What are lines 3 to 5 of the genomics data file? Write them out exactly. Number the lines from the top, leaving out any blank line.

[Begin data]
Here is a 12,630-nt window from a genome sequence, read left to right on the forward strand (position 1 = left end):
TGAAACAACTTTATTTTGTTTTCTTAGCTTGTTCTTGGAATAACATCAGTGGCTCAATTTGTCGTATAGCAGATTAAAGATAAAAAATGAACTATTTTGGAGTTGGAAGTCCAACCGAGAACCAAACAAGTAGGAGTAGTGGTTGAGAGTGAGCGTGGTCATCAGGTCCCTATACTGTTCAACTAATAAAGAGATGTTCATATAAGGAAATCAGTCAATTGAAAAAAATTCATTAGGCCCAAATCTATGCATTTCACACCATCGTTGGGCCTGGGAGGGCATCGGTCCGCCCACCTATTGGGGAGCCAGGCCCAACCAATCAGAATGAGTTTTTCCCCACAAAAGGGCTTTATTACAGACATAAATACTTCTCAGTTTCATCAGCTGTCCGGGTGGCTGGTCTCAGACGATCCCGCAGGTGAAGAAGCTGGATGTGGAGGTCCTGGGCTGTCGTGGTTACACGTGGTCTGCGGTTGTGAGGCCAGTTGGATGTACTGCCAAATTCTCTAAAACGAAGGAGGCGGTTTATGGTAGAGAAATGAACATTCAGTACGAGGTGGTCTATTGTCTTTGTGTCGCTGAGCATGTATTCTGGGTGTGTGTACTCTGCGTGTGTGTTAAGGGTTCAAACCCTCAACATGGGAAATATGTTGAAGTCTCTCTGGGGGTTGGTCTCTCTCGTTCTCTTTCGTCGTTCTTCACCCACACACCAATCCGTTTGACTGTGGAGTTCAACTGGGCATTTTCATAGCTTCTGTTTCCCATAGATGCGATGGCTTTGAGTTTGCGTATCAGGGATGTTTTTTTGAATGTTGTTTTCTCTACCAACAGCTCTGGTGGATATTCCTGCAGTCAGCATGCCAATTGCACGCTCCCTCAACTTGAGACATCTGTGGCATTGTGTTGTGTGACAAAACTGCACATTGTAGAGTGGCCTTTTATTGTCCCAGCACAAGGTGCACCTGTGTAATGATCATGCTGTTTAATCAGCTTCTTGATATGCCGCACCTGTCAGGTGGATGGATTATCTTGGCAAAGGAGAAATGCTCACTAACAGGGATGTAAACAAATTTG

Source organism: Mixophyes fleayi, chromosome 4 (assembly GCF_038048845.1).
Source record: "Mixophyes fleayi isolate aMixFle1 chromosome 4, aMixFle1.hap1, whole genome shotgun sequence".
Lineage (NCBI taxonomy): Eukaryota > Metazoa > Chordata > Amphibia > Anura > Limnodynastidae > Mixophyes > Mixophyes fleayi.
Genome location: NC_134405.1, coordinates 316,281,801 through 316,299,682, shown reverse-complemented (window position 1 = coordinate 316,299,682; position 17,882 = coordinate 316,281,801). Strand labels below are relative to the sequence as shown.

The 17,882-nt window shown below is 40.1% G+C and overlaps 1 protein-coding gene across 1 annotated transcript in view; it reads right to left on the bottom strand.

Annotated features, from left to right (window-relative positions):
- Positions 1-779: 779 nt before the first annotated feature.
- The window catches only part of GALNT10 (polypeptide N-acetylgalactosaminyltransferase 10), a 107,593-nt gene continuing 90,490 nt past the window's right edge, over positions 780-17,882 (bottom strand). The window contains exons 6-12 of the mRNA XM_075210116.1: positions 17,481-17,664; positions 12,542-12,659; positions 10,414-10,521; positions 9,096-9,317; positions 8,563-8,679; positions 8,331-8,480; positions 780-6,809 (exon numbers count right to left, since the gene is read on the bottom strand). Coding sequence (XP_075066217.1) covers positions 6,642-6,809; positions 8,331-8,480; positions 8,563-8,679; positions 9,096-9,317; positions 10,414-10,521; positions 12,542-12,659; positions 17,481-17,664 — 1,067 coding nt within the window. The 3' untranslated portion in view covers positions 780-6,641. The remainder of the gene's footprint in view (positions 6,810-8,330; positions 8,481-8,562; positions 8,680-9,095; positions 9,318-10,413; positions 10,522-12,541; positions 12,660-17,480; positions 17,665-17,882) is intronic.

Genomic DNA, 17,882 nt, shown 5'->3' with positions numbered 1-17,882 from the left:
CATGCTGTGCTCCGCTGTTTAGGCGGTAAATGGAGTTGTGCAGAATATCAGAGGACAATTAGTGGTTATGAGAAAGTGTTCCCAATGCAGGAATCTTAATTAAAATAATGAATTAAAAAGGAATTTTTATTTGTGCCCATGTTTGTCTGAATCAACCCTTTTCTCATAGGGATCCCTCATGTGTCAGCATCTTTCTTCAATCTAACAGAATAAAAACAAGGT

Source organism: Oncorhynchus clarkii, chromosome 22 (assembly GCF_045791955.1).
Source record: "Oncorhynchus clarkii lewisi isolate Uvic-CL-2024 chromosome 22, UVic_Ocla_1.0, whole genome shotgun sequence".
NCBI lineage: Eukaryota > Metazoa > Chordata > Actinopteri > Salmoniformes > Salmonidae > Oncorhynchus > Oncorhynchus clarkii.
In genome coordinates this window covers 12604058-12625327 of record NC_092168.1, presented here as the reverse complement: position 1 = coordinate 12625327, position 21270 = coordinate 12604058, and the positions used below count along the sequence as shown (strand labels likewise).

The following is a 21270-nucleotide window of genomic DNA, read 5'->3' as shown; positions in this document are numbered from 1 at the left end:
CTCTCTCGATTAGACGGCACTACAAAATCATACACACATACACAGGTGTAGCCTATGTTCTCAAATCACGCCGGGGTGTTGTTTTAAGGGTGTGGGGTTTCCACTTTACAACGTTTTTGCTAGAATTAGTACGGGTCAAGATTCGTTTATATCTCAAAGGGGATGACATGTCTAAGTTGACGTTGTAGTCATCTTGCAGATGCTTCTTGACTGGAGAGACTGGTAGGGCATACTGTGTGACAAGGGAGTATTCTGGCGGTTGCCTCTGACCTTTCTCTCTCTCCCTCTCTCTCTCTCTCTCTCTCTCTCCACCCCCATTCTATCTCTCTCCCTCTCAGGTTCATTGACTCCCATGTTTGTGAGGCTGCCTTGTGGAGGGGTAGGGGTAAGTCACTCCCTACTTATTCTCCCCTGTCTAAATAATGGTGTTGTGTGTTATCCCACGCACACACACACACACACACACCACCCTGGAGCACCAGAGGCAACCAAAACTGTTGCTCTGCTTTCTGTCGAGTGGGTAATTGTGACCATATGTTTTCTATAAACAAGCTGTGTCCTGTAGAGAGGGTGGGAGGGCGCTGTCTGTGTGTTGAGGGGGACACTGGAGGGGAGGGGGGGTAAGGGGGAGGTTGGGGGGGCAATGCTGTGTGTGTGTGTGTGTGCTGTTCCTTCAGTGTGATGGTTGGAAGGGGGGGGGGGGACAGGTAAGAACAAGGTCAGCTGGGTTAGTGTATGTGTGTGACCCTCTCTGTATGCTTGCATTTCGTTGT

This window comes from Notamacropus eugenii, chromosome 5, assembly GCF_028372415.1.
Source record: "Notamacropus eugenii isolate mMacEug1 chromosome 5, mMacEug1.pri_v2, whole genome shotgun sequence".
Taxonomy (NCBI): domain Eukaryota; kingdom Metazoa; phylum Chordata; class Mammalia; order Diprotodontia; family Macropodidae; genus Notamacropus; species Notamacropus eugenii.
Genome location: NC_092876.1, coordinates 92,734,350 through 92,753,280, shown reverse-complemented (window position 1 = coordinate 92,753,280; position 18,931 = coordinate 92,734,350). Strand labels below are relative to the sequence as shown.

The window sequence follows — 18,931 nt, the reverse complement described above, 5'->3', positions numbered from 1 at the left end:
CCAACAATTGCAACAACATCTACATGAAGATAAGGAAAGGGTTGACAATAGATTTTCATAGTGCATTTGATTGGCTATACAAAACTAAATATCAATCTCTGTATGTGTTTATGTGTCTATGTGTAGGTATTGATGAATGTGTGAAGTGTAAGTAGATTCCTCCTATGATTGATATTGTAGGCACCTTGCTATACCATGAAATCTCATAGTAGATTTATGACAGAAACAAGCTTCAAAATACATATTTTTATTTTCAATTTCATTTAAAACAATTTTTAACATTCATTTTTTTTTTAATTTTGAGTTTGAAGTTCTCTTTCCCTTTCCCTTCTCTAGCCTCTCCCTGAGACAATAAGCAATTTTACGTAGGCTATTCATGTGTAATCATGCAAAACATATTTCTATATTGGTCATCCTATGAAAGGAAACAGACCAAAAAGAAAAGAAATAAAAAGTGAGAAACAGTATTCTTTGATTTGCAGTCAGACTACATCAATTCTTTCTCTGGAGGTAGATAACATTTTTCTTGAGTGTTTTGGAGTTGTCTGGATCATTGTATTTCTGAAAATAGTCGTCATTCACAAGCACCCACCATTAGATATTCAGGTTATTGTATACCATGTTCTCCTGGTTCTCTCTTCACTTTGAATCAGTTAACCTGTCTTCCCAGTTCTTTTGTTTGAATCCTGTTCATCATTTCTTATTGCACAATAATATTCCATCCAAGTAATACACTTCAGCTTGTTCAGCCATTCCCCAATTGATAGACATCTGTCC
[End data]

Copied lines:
Source organism: Mixophyes fleayi, chromosome 4 (assembly GCF_038048845.1).
Source record: "Mixophyes fleayi isolate aMixFle1 chromosome 4, aMixFle1.hap1, whole genome shotgun sequence".
Lineage (NCBI taxonomy): Eukaryota > Metazoa > Chordata > Amphibia > Anura > Limnodynastidae > Mixophyes > Mixophyes fleayi.